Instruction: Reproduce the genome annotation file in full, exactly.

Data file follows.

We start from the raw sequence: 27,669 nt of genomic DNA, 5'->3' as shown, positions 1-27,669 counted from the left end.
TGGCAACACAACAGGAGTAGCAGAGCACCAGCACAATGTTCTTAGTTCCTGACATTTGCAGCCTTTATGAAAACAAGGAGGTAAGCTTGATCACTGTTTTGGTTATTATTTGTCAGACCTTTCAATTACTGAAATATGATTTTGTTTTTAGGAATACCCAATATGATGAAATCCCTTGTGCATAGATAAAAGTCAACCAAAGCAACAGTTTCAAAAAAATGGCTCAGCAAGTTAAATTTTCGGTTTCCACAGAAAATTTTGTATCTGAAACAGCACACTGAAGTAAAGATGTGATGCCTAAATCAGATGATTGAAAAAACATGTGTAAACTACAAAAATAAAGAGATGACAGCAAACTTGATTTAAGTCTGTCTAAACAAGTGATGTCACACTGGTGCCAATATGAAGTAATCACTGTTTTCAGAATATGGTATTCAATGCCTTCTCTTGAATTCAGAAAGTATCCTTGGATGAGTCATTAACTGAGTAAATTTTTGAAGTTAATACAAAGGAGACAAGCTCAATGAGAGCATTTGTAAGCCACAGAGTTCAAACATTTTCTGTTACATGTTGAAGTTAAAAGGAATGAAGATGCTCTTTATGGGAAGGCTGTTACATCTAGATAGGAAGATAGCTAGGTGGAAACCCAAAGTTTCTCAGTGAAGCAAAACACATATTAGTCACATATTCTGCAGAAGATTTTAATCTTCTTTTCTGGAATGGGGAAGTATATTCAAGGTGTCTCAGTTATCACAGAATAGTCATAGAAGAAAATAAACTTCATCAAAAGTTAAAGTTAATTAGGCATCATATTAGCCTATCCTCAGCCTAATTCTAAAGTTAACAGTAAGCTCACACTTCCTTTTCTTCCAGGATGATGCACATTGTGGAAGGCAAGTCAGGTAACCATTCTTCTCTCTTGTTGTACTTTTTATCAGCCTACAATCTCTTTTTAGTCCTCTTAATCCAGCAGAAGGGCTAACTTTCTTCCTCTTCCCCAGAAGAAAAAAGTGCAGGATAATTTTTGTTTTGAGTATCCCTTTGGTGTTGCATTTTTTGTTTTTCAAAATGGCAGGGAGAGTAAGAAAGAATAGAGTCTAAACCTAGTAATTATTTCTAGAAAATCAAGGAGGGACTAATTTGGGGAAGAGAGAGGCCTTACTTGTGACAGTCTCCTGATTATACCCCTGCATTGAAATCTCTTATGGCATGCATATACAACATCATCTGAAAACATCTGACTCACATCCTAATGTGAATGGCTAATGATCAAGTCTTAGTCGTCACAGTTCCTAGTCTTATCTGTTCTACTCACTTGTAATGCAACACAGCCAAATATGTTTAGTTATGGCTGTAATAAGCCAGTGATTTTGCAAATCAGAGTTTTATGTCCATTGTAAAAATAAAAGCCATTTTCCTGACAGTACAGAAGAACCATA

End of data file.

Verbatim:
We start from the raw sequence: 27,669 nt of genomic DNA, 5'->3' as shown, positions 1-27,669 counted from the left end.
TGGCAACACAACAGGAGTAGCAGAGCACCAGCACAATGTTCTTAGTTCCTGACATTTGCAGCCTTTATGAAAACAAGGAGGTAAGCTTGATCACTGTTTTGGTTATTATTTGTCAGACCTTTCAATTACTGAAATATGATTTTGTTTTTAGGAATACCCAATATGATGAAATCCCTTGTGCATAGATAAAAGTCAACCAAAGCAACAGTTTCAAAAAAATGGCTCAGCAAGTTAAATTTTCGGTTTCCACAGAAAATTTTGTATCTGAAACAGCACACTGAAGTAAAGATGTGATGCCTAAATCAGATGATTGAAAAAACATGTGTAAACTACAAAAATAAAGAGATGACAGCAAACTTGATTTAAGTCTGTCTAAACAAGTGATGTCACACTGGTGCCAATATGAAGTAATCACTGTTTTCAGAATATGGTATTCAATGCCTTCTCTTGAATTCAGAAAGTATCCTTGGATGAGTCATTAACTGAGTAAATTTTTGAAGTTAATACAAAGGAGACAAGCTCAATGAGAGCATTTGTAAGCCACAGAGTTCAAACATTTTCTGTTACATGTTGAAGTTAAAAGGAATGAAGATGCTCTTTATGGGAAGGCTGTTACATCTAGATAGGAAGATAGCTAGGTGGAAACCCAAAGTTTCTCAGTGAAGCAAAACACATATTAGTCACATATTCTGCAGAAGATTTTAATCTTCTTTTCTGGAATGGGGAAGTATATTCAAGGTGTCTCAGTTATCACAGAATAGTCATAGAAGAAAATAAACTTCATCAAAAGTTAAAGTTAATTAGGCATCATATTAGCCTATCCTCAGCCTAATTCTAAAGTTAACAGTAAGCTCACACTTCCTTTTCTTCCAGGATGATGCACATTGTGGAAGGCAAGTCAGGTAACCATTCTTCTCTCTTGTTGTACTTTTTATCAGCCTACAATCTCTTTTTAGTCCTCTTAATCCAGCAGAAGGGCTAACTTTCTTCCTCTTCCCCAGAAGAAAAAAGTGCAGGATAATTTTTGTTTTGAGTATCCCTTTGGTGTTGCATTTTTTGTTTTTCAAAATGGCAGGGAGAGTAAGAAAGAATAGAGTCTAAACCTAGTAATTATTTCTAGAAAATCAAGGAGGGACTAATTTGGGGAAGAGAGAGGCCTTACTTGTGACAGTCTCCTGATTATACCCCTGCATTGAAATCTCTTATGGCATGCATATACAACATCATCTGAAAACATCTGACTCACATCCTAATGTGAATGGCTAATGATCAAGTCTTAGTCGTCACAGTTCCTAGTCTTATCTGTTCTACTCACTTGTAATGCAACACAGCCAAATATGTTTAGTTATGGCTGTAATAAGCCAGTGATTTTGCAAATCAGAGTTTTATGTCCATTGTAAAAATAAAAGCCATTTTCCTGACAGTACAGAAGAACCATA